The eager thousands who signed up for war in August 1914 never had an inkling of the horrors in store for them. Many young men died on their first day in the trenches from a precisely aimed sniper’s bullet. Trench warfare is a term inextricably linked to the Great War.
Transcribed medical records have revealed how British soldiers fighting in the trenches during the Great War not only had to deal with shells and bullets, but also fever, rheumatism, piles and wasp stings. Scrutiny of records of 30,000 men treated in field hospitals has revealed a long and grisly list of common medical complaints.
The wet, cold and squalid conditions in the trenches brought about immense discomfort and suffering to the soldiers. A simple cut on the finger from cleaning guns or digging a trench could quickly become infected and develop into pneumonia. The men were knee deep in mud nine out of 12 months of the year in close proximity to bacteria from the bodies of men and animals. The soldiers were easy prey to illnesses because their bodies were weak from lack of sleep and a poor diet.
Rats infested trenches in millions. A variety of brown rat was especially feared, they would gorge on human remains and grotesquely disfigure them by eating their eyes and liver. These rats could grow to the size of a cat. Attempts to exterminate them proved futile, a single rat couple could produce up to 900 offspring a year, spreading infection and contaminating food.
Poisonous gas was used for the first time in the Great War. Although some gases caused only minor irritations like a running nose and watering eyes many others were far more deadly. In fact, when gas was first used doctors and nurses were in the dark about how to deal with even the simple symptoms.
Protective masks were handed to all soldiers since it took only a few minutes to affect the sight and breath of soldiers. Some fumes stayed on clothes causing blisters and sores. Bathing and washing could have provided some relief but this was impossible for the soldiers who had to spend days on end in the trenches. Many soldiers suffered from the effects of exposure to gas for the rest of their lives.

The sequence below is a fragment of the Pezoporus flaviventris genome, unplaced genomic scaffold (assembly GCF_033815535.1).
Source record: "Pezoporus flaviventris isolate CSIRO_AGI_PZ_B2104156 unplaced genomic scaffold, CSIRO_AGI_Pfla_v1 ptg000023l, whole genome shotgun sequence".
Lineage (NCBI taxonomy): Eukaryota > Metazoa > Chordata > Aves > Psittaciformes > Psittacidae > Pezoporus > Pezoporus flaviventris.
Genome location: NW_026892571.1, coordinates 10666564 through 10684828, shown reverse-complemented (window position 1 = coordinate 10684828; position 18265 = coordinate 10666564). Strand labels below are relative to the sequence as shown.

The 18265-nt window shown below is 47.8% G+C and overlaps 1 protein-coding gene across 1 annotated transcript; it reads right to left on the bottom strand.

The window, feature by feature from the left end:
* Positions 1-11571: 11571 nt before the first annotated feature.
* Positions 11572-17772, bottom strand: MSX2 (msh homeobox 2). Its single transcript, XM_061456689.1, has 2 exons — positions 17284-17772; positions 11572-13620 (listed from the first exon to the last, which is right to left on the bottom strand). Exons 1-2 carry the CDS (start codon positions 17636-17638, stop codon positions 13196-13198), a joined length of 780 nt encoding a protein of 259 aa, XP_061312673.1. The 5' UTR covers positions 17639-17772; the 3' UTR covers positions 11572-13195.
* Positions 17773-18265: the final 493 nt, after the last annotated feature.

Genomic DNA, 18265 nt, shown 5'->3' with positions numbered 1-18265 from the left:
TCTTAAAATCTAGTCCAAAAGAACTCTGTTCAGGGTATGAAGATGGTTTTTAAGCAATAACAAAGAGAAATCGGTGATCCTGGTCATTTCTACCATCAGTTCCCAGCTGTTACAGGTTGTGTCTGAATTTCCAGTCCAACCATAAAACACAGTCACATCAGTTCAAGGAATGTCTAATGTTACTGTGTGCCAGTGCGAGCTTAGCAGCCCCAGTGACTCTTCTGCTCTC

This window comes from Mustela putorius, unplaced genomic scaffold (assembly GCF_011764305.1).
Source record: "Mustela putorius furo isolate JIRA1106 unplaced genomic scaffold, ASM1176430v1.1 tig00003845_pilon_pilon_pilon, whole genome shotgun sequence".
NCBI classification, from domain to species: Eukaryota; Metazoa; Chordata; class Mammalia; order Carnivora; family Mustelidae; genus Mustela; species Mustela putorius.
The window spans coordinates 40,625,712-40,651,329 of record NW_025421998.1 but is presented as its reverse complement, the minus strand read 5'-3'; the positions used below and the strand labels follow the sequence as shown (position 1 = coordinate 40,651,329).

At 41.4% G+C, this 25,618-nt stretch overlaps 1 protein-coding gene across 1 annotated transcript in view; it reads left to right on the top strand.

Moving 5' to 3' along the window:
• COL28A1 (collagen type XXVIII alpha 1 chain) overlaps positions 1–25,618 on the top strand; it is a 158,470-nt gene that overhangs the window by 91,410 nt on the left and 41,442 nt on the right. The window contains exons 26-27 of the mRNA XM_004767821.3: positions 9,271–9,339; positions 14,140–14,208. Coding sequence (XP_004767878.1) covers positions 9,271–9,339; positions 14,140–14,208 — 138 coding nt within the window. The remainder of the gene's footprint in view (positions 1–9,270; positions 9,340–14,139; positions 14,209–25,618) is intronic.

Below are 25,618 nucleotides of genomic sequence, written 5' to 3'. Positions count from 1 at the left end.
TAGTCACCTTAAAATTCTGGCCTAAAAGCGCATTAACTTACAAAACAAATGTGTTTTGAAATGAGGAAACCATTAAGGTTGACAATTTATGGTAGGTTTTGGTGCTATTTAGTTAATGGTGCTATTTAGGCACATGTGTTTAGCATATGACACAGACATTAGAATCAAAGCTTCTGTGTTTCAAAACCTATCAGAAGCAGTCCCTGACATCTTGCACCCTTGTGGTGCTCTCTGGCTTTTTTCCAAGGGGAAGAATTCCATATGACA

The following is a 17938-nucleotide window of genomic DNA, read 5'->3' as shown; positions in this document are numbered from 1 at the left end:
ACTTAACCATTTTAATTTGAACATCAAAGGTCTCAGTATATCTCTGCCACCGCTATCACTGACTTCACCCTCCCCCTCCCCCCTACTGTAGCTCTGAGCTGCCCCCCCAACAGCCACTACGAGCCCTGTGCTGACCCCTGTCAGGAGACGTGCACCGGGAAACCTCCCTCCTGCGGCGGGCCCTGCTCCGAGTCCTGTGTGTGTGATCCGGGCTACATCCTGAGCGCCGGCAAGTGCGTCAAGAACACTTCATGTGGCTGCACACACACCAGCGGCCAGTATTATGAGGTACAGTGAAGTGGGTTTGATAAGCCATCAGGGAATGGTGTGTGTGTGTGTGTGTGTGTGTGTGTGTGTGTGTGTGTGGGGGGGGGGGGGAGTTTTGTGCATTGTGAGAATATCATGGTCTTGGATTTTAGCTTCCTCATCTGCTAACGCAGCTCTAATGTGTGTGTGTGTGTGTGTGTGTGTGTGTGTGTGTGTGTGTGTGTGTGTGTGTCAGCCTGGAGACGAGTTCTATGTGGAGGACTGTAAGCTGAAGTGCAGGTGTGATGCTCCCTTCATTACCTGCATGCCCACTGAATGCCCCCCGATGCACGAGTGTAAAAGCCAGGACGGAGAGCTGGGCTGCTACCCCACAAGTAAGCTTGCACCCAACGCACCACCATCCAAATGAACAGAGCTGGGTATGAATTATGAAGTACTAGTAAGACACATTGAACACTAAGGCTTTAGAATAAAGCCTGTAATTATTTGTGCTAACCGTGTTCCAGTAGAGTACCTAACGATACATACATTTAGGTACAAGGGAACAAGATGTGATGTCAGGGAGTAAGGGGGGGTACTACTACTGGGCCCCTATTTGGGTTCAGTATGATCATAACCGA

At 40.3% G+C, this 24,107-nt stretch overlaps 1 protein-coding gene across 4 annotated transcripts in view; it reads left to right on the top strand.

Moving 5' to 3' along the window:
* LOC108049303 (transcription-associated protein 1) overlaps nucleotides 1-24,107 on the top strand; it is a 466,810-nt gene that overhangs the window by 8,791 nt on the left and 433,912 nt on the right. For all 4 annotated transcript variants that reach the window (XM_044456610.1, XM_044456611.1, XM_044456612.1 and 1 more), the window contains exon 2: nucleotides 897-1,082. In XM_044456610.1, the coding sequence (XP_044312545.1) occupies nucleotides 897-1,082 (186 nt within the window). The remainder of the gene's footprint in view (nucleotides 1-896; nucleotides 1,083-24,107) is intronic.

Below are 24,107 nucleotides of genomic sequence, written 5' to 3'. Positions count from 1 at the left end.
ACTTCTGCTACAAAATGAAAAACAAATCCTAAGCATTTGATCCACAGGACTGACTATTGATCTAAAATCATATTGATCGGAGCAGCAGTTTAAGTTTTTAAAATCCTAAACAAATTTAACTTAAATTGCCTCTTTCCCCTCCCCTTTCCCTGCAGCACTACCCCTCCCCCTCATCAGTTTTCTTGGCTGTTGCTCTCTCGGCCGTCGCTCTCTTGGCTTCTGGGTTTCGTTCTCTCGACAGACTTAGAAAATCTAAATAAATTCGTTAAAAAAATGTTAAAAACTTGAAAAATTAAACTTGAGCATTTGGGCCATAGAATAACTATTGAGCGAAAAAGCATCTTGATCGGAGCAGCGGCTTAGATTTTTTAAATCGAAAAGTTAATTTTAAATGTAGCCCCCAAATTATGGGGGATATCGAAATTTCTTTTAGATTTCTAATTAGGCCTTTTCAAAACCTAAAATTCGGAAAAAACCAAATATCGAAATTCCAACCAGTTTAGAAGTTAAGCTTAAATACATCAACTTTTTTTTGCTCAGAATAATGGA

Many soldiers suffered from a condition called ‘Trench foot’ which was caused by standing in water and mud for long durations, which led to loss of blood circulation.
In many terrible cases, soldiers’ socks started to grow on to their feet and that led to gangrene in severe cases. In such situations, soldiers had to have their feet or legs amputated.
Many medical cases featured pyrexia or Trench fever that was spread by the lice that infested nearly all the soldiers. This unpleasant disease caused by body lice easily passed between soldiers. Symptoms were high fever, headaches, aching muscles and sores on the skin. It was a painful affliction and patients took nearly 12 weeks to recover.
Close proximity of the soldiers to each other for days and nights caused some soldiers to be struck more than once by Trench fever.
Shell shock was another illness introduced to soldiers by the Great War. This mental trauma was caused by the constant noise of explosions and guns along with the smell and danger of the trenches. Shell shock led to many soldiers acting strangely. Many soldiers found life on the frontline unbearable and were unable to follow commands and duties properly.
In those days there was minimal awareness of the effects of mental trauma and many officers and doctors did not understand the illness and thought the soldiers were weak. Although some were sent to hospitals to recover there were many unfortunate ones who had to carry on fighting.